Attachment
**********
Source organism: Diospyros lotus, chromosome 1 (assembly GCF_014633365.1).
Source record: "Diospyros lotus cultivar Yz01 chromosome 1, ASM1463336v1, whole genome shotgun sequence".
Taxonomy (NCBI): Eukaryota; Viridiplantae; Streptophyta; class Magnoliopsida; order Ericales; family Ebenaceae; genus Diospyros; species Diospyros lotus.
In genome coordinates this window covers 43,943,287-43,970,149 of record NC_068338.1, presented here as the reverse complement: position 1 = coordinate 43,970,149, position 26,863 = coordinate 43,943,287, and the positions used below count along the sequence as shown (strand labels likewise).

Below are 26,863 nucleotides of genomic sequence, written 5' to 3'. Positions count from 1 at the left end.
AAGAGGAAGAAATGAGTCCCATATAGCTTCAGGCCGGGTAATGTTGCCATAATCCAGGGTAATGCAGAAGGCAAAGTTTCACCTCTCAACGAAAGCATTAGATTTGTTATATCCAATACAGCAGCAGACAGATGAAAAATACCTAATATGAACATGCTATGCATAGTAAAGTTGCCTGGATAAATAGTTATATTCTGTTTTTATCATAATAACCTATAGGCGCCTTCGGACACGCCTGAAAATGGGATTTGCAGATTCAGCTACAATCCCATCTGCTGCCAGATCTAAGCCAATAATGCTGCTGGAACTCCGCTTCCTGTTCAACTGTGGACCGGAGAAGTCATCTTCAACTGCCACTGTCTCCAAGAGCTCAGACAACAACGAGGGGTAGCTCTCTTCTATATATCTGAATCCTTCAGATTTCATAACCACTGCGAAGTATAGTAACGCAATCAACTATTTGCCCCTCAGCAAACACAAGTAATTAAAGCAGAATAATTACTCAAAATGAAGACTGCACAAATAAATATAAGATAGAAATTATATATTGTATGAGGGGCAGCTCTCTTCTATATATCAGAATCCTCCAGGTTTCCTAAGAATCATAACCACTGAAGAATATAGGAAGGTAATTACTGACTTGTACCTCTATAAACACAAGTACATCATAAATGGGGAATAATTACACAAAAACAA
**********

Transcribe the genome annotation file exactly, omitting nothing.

Source organism: Diospyros lotus, chromosome 1 (assembly GCF_014633365.1).
Source record: "Diospyros lotus cultivar Yz01 chromosome 1, ASM1463336v1, whole genome shotgun sequence".
Taxonomy (NCBI): Eukaryota; Viridiplantae; Streptophyta; class Magnoliopsida; order Ericales; family Ebenaceae; genus Diospyros; species Diospyros lotus.
In genome coordinates this window covers 43,943,287-43,970,149 of record NC_068338.1, presented here as the reverse complement: position 1 = coordinate 43,970,149, position 26,863 = coordinate 43,943,287, and the positions used below count along the sequence as shown (strand labels likewise).

Below are 26,863 nucleotides of genomic sequence, written 5' to 3'. Positions count from 1 at the left end.
AAGAGGAAGAAATGAGTCCCATATAGCTTCAGGCCGGGTAATGTTGCCATAATCCAGGGTAATGCAGAAGGCAAAGTTTCACCTCTCAACGAAAGCATTAGATTTGTTATATCCAATACAGCAGCAGACAGATGAAAAATACCTAATATGAACATGCTATGCATAGTAAAGTTGCCTGGATAAATAGTTATATTCTGTTTTTATCATAATAACCTATAGGCGCCTTCGGACACGCCTGAAAATGGGATTTGCAGATTCAGCTACAATCCCATCTGCTGCCAGATCTAAGCCAATAATGCTGCTGGAACTCCGCTTCCTGTTCAACTGTGGACCGGAGAAGTCATCTTCAACTGCCACTGTCTCCAAGAGCTCAGACAACAACGAGGGGTAGCTCTCTTCTATATATCTGAATCCTTCAGATTTCATAACCACTGCGAAGTATAGTAACGCAATCAACTATTTGCCCCTCAGCAAACACAAGTAATTAAAGCAGAATAATTACTCAAAATGAAGACTGCACAAATAAATATAAGATAGAAATTATATATTGTATGAGGGGCAGCTCTCTTCTATATATCAGAATCCTCCAGGTTTCCTAAGAATCATAACCACTGAAGAATATAGGAAGGTAATTACTGACTTGTACCTCTATAAACACAAGTACATCATAAATGGGGAATAATTACACAAAAACAA